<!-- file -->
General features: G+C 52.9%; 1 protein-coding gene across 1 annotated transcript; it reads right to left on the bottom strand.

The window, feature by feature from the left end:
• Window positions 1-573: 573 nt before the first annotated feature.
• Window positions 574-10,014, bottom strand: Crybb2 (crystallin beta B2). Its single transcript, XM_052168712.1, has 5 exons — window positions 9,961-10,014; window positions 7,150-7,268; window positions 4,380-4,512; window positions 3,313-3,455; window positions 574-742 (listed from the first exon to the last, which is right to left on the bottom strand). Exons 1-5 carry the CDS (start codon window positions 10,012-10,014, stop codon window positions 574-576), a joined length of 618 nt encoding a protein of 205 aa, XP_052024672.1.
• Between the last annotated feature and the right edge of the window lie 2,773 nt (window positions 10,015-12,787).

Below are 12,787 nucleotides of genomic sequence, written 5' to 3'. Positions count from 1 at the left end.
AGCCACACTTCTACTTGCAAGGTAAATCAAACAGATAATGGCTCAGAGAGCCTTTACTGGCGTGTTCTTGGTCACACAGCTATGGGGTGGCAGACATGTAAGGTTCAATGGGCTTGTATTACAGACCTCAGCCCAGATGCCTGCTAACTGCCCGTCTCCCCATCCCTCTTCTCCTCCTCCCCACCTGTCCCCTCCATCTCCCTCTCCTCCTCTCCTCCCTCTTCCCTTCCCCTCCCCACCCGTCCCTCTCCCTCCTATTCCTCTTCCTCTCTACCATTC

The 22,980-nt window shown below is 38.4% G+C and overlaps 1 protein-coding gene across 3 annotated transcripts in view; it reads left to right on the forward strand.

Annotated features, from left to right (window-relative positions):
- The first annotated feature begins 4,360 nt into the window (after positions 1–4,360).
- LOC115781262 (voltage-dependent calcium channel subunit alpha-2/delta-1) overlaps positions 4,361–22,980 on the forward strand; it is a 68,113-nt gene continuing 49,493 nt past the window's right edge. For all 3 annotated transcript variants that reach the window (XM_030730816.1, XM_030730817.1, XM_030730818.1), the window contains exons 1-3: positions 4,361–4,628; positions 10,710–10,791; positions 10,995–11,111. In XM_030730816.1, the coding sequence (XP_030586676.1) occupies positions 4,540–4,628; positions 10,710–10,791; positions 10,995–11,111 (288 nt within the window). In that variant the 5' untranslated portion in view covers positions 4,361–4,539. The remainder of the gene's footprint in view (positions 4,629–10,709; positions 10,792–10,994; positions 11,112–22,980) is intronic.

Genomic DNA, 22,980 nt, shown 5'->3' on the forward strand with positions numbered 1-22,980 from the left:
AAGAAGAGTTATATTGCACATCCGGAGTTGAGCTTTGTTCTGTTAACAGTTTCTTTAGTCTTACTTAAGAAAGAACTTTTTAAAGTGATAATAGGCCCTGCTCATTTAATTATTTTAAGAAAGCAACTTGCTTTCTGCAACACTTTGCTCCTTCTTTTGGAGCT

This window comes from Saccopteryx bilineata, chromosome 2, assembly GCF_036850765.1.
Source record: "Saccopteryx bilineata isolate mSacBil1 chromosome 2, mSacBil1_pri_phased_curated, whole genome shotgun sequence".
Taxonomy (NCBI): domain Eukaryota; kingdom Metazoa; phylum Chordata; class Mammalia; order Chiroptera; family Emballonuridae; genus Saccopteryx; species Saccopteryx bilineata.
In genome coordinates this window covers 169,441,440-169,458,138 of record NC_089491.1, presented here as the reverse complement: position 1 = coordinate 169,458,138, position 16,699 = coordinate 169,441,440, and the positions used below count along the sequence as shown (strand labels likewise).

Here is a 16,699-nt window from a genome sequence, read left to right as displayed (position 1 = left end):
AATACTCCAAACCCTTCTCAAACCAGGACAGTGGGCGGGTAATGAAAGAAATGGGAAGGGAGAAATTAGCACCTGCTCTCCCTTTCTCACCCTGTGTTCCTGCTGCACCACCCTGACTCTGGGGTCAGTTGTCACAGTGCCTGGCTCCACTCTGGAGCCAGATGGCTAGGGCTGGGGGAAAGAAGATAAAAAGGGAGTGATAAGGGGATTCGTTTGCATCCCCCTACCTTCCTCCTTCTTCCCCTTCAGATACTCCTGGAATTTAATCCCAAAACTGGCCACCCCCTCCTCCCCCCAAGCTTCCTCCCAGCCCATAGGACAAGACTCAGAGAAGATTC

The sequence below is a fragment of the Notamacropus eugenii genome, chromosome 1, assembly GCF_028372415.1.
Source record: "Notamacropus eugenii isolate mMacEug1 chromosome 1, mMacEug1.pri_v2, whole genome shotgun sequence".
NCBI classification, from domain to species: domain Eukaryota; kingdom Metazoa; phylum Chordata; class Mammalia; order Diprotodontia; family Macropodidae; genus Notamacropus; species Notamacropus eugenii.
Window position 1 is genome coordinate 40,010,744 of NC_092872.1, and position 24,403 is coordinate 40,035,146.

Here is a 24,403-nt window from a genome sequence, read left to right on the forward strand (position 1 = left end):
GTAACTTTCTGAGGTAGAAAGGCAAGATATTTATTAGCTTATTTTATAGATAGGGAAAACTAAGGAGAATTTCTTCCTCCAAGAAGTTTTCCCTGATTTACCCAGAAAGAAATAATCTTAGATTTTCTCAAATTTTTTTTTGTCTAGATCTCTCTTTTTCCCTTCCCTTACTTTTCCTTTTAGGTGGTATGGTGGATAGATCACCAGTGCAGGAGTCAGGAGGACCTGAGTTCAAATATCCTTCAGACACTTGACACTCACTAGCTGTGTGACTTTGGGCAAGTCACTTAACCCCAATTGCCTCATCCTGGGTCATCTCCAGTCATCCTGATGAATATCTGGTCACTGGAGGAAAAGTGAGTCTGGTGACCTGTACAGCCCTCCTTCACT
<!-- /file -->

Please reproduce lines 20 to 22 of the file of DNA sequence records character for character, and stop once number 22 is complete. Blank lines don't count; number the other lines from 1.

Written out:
The sequence below is a fragment of the Notamacropus eugenii genome, chromosome 1, assembly GCF_028372415.1.
Source record: "Notamacropus eugenii isolate mMacEug1 chromosome 1, mMacEug1.pri_v2, whole genome shotgun sequence".
NCBI classification, from domain to species: domain Eukaryota; kingdom Metazoa; phylum Chordata; class Mammalia; order Diprotodontia; family Macropodidae; genus Notamacropus; species Notamacropus eugenii.